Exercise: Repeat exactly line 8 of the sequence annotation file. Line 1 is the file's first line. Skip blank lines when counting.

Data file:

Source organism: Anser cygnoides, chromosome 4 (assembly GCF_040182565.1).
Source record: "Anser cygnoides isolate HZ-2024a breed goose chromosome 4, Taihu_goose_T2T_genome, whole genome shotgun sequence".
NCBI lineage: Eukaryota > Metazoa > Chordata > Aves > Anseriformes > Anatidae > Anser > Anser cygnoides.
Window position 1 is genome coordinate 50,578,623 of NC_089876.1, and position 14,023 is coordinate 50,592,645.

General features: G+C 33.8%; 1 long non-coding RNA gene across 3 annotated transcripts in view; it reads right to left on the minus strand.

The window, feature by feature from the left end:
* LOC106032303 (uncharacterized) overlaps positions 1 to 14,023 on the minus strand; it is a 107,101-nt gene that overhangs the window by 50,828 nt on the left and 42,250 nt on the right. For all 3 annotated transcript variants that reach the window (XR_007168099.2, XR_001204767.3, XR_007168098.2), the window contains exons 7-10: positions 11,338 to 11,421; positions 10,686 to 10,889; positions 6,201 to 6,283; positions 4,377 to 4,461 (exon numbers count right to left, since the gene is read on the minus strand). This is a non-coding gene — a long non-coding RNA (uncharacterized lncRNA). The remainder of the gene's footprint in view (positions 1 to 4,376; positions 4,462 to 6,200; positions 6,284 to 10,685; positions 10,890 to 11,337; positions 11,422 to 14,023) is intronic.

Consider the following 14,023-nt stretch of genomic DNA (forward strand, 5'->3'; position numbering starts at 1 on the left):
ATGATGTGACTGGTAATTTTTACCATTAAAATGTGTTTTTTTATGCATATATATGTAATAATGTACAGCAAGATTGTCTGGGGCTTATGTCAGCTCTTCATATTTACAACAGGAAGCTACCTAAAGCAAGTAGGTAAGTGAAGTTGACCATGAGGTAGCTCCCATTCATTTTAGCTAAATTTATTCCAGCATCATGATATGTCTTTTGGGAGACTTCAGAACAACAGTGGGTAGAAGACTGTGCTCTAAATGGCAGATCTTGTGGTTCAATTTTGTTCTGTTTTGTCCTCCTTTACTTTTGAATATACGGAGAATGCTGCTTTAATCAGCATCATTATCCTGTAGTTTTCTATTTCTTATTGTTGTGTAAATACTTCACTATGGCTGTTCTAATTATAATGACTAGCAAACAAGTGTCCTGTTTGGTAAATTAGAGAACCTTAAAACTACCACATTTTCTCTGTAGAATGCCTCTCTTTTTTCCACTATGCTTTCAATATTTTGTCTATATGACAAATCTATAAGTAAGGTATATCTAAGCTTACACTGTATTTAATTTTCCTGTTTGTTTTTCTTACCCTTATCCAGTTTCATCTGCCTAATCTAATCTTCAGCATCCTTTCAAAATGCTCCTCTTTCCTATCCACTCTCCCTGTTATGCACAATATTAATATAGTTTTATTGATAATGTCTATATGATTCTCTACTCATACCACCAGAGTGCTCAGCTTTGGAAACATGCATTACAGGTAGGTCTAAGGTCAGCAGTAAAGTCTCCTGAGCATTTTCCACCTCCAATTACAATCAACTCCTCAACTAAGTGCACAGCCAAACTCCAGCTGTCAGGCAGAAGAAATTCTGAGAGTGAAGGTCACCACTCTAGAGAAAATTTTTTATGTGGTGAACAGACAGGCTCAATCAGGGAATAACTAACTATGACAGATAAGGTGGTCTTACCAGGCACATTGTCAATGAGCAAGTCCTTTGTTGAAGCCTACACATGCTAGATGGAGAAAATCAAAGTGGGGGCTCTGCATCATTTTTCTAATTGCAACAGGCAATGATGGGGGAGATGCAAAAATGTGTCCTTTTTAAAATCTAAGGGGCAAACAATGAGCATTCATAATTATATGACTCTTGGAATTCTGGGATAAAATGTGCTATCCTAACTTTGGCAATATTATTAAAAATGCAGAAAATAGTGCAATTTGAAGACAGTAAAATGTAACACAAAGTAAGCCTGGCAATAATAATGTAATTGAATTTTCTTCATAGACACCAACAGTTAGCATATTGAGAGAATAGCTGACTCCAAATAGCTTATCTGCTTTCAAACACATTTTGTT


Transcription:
Consider the following 14,023-nt stretch of genomic DNA (forward strand, 5'->3'; position numbering starts at 1 on the left):